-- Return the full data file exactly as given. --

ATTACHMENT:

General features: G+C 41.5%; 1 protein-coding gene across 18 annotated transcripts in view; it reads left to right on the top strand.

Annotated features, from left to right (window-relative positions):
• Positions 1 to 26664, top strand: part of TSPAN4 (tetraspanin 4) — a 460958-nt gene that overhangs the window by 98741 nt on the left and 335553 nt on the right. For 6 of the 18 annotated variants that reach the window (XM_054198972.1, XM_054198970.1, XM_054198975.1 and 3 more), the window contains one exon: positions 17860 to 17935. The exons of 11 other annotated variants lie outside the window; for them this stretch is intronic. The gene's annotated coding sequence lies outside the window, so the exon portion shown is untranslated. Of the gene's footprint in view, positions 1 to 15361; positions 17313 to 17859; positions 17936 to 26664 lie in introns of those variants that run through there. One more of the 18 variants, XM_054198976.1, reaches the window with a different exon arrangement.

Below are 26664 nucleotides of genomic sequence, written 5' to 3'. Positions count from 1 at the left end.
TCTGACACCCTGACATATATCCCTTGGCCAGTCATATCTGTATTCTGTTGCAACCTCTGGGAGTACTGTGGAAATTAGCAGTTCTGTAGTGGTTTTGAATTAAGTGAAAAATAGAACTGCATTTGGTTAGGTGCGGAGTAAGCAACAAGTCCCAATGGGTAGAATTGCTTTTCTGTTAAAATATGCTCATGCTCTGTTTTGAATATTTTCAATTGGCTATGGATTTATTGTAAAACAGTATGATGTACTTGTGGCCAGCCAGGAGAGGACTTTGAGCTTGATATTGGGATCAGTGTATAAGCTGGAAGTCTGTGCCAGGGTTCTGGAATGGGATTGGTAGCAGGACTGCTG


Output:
General features: G+C 41.5%; 1 protein-coding gene across 18 annotated transcripts in view; it reads left to right on the top strand.

Annotated features, from left to right (window-relative positions):
• Positions 1 to 26664, top strand: part of TSPAN4 (tetraspanin 4) — a 460958-nt gene that overhangs the window by 98741 nt on the left and 335553 nt on the right. For 6 of the 18 annotated variants that reach the window (XM_054198972.1, XM_054198970.1, XM_054198975.1 and 3 more), the window contains one exon: positions 17860 to 17935. The exons of 11 other annotated variants lie outside the window; for them this stretch is intronic. The gene's annotated coding sequence lies outside the window, so the exon portion shown is untranslated. Of the gene's footprint in view, positions 1 to 15361; positions 17313 to 17859; positions 17936 to 26664 lie in introns of those variants that run through there. One more of the 18 variants, XM_054198976.1, reaches the window with a different exon arrangement.

Below are 26664 nucleotides of genomic sequence, written 5' to 3'. Positions count from 1 at the left end.
TCTGACACCCTGACATATATCCCTTGGCCAGTCATATCTGTATTCTGTTGCAACCTCTGGGAGTACTGTGGAAATTAGCAGTTCTGTAGTGGTTTTGAATTAAGTGAAAAATAGAACTGCATTTGGTTAGGTGCGGAGTAAGCAACAAGTCCCAATGGGTAGAATTGCTTTTCTGTTAAAATATGCTCATGCTCTGTTTTGAATATTTTCAATTGGCTATGGATTTATTGTAAAACAGTATGATGTACTTGTGGCCAGCCAGGAGAGGACTTTGAGCTTGATATTGGGATCAGTGTATAAGCTGGAAGTCTGTGCCAGGGTTCTGGAATGGGATTGGTAGCAGGACTGCTG